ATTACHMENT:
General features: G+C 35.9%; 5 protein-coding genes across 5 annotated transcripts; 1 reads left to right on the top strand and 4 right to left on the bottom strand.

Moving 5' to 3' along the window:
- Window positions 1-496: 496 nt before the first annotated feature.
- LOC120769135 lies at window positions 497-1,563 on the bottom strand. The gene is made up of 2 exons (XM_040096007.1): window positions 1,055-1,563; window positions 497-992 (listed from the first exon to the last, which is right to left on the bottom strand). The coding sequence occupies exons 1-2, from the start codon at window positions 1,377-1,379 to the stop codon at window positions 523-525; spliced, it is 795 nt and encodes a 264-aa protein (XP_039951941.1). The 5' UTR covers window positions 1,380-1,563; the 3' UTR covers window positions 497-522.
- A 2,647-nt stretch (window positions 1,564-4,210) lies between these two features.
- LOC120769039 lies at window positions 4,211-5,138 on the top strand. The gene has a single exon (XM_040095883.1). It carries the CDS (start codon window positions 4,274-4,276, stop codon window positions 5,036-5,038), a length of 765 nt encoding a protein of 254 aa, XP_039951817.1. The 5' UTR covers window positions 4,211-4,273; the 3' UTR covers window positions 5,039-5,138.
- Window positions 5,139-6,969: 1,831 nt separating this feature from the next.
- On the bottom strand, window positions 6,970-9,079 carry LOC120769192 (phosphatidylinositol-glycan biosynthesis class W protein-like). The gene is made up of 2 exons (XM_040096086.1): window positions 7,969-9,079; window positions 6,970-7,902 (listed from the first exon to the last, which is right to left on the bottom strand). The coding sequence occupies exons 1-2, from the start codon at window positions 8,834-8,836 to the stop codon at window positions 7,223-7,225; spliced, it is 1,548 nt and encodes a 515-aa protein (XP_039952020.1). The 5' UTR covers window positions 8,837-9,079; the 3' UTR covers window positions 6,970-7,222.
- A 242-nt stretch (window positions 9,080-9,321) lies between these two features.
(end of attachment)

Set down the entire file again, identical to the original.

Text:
General features: G+C 35.9%; 5 protein-coding genes across 5 annotated transcripts; 1 reads left to right on the top strand and 4 right to left on the bottom strand.

Moving 5' to 3' along the window:
- Window positions 1-496: 496 nt before the first annotated feature.
- LOC120769135 lies at window positions 497-1,563 on the bottom strand. The gene is made up of 2 exons (XM_040096007.1): window positions 1,055-1,563; window positions 497-992 (listed from the first exon to the last, which is right to left on the bottom strand). The coding sequence occupies exons 1-2, from the start codon at window positions 1,377-1,379 to the stop codon at window positions 523-525; spliced, it is 795 nt and encodes a 264-aa protein (XP_039951941.1). The 5' UTR covers window positions 1,380-1,563; the 3' UTR covers window positions 497-522.
- A 2,647-nt stretch (window positions 1,564-4,210) lies between these two features.
- LOC120769039 lies at window positions 4,211-5,138 on the top strand. The gene has a single exon (XM_040095883.1). It carries the CDS (start codon window positions 4,274-4,276, stop codon window positions 5,036-5,038), a length of 765 nt encoding a protein of 254 aa, XP_039951817.1. The 5' UTR covers window positions 4,211-4,273; the 3' UTR covers window positions 5,039-5,138.
- Window positions 5,139-6,969: 1,831 nt separating this feature from the next.
- On the bottom strand, window positions 6,970-9,079 carry LOC120769192 (phosphatidylinositol-glycan biosynthesis class W protein-like). The gene is made up of 2 exons (XM_040096086.1): window positions 7,969-9,079; window positions 6,970-7,902 (listed from the first exon to the last, which is right to left on the bottom strand). The coding sequence occupies exons 1-2, from the start codon at window positions 8,834-8,836 to the stop codon at window positions 7,223-7,225; spliced, it is 1,548 nt and encodes a 515-aa protein (XP_039952020.1). The 5' UTR covers window positions 8,837-9,079; the 3' UTR covers window positions 6,970-7,222.
- A 242-nt stretch (window positions 9,080-9,321) lies between these two features.